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‘We Didn’t Attack Ukraine.’ The Alternate Reality of Russia’s War

‘We Didn’t Attack Ukraine.’ The Alternate Reality of Russia’s War
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Video producer Nik Yarst

Sergey Lavrov

Sergey Lavrov

Russian foreign minister

"We are not planning to attack other countries. We didn't attack Ukraine in the first place.”


On March 10, Russian Foreign Minister Sergey Lavrov met with his Ukrainian counterpart, Dmytro Kuleba, for peace talks in Turkey. The two sides failed to agree to a cease-fire two weeks into Russia’s invasion of Ukraine.

Despite the undeniable fact that Russia launched a war of aggression against its neighbor, Lavrov made the following statement:

"We are not planning to attack other countries. We didn't attack Ukraine in the first place.”

That prompted Kuleba to say later that Russian officials "live in their own reality.”

It is not just top officials. Moscow enforces war denialism both through controlling the information zone at home and criminalizing dissent.

On March 4, Russia passed a law making “false” information about Russia’s armed forces illegal. Violators face up to 15 years in prison.

Calling Russia’s “special military operation” in Ukraine a war, for example, is now against the law.

The Voice of America, its sister organization Radio Free Europe and Radio Liberty, the BBC and other Western media outlets were banned.

Unable to perform their duties without risk of criminal penalty, a host of media outlets suspended operations.

Russia’s last independent news network, TV Rain, and the liberal radio station Ekho Moskvy, which has previously featured translations of’s work, were taken off the air for publishing "deliberately false information about the actions of Russian military personnel" in Ukraine.

Social media is also under attack. Use of Facebook has been blocked; use of Twitter restricted.

That has left Russia with what The New York Times’ former Moscow bureau chief called “an alternate reality.”

With the United States and other allies hitting Russia with unprecedented sanctions, Russians are being told that they are, in fact, the victims.

On March 9, popular state TV propagandist Vladimir Solovyov claimed the United States was seizing on “a historic chance to destroy Russia.” He argues that “Russia is blamed for everything.”

The following day, political commentator and Josef Stalin apologist Yaakov Kedmi appeared on the same program, “Evening With Vladimir Solovyov,” to warn that “a war of annihilation is being waged against [Russia],” its civilization and culture.

In reality, it is Russian President Vladimir Putin who has denied that Ukraine has “real statehood,” calling it part of Russia’s “own history, culture, spiritual space.” It is Russia that has launched a war against Ukraine that some analysts fear is intent on cultural genocide against Ukrainians.

Still, many Russians appear to back a war their media legally cannot call a war.

One recent survey conducted by a state-controlled pollster said that up to 71% of Russians support “the special military operation in Ukraine.”

Another independent survey showed that 58% of Russians approve of the war and 23% oppose it.

Some analysts warn that survey results taken in authoritarian societies (especially wartime ones) should not be viewed as valid.

That is likely the case now, because the Kremlin has systematically promoted multiple false narratives to the Russian public.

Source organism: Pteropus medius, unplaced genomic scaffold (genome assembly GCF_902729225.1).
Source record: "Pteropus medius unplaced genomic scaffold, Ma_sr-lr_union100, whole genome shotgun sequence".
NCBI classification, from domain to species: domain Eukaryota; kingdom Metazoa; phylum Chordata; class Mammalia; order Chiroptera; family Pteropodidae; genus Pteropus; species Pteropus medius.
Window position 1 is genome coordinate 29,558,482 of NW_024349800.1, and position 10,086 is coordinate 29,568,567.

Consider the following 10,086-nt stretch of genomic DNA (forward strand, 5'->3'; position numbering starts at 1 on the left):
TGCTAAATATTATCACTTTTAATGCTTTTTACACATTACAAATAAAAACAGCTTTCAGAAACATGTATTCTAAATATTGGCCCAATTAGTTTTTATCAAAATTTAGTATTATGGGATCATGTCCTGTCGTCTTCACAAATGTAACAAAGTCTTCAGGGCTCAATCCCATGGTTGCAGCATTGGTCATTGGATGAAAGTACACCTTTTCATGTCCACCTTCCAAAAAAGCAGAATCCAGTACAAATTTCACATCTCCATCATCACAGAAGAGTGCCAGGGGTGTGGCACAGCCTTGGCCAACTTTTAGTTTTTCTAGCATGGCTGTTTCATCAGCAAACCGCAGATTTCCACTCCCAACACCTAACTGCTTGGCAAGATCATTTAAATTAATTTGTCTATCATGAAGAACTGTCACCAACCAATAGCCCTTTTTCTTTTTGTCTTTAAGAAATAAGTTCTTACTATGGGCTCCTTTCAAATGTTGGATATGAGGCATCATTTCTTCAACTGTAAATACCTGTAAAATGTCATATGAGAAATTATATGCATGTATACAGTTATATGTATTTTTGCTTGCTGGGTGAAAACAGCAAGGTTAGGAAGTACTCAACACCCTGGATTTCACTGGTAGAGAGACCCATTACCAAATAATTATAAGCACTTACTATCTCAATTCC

Myth: Russian forces are helping war victims, not creating them

Russian media is full of reports showing that Russian doctors are saving children in Eastern Ukraine from Ukrainian government shelling, while accusing Ukrainian forces of targeting civilian areas. It is Russia that is opening up humanitarian corridors, which are being fired upon by Ukraine’s armed forces, Russian state media reports.

State TV also broadcasts videos of the Russia military delivering humanitarian cargo and providing aid to refugees.

Actually, Russian forces have stepped up indiscriminate attacks on civilian areas, targeting hospitals, schools, and residential buildings. Russia has been embracing humanitarian corridors as a war tactic. News organizations have documented Russia shelling civilians fleeing to evacuation points.

The International Committee of Red Cross, for example, confirmed that an evacuation route out of the besieged port city of Mariupol had been mined, Newsweek reported.

Russia has used the conditions wrought by its 8-year-old clandestine war in two provinces of Eastern Ukraine to justify its purported campaign of “de-nazification.”

But as previously reported, the U.N. High Commissioner for Human Rights (OHCHR) found almost as many civilians were killed in the first five days of Russia’s war than in the prior four years of war in the Donbas region.

On March 9, the OHCHR had recorded 1,424 civilian casualties in the country – 516 killed and 908 injured – since Russia invaded on February 24.

Only 24 deaths (less than 5% of the total) and 113 injuries were reported in the self-proclaimed Donetsk and Luhansk republics controlled by Russia in Donbas.

Although Russian state media claim the operation is aiding refugees, it is Russia’s invasion that caused more than 2 million people to flee westward to Poland, Romania, Moldova, Slovakia and Hungary.

A woman reacts while holding a dog as refugees from Ukraine cross the Ukrainian-Slovakian border after Russia's invasion of Ukraine, in Vysne Nemecke, Slovakia, on March 3, 2022. (Lukasz Glowala/Reuters)
A woman reacts while holding a dog as refugees from Ukraine cross the Ukrainian-Slovakian border after Russia's invasion of Ukraine, in Vysne Nemecke, Slovakia, on March 3, 2022. (Lukasz Glowala/Reuters)

A war crimes expert told Newsweek that Russia was intentionally starving Ukrainians, with those in the besieged city of Mariupol and elsewhere deprived of food and water, prompting warnings of a humanitarian catastrophe.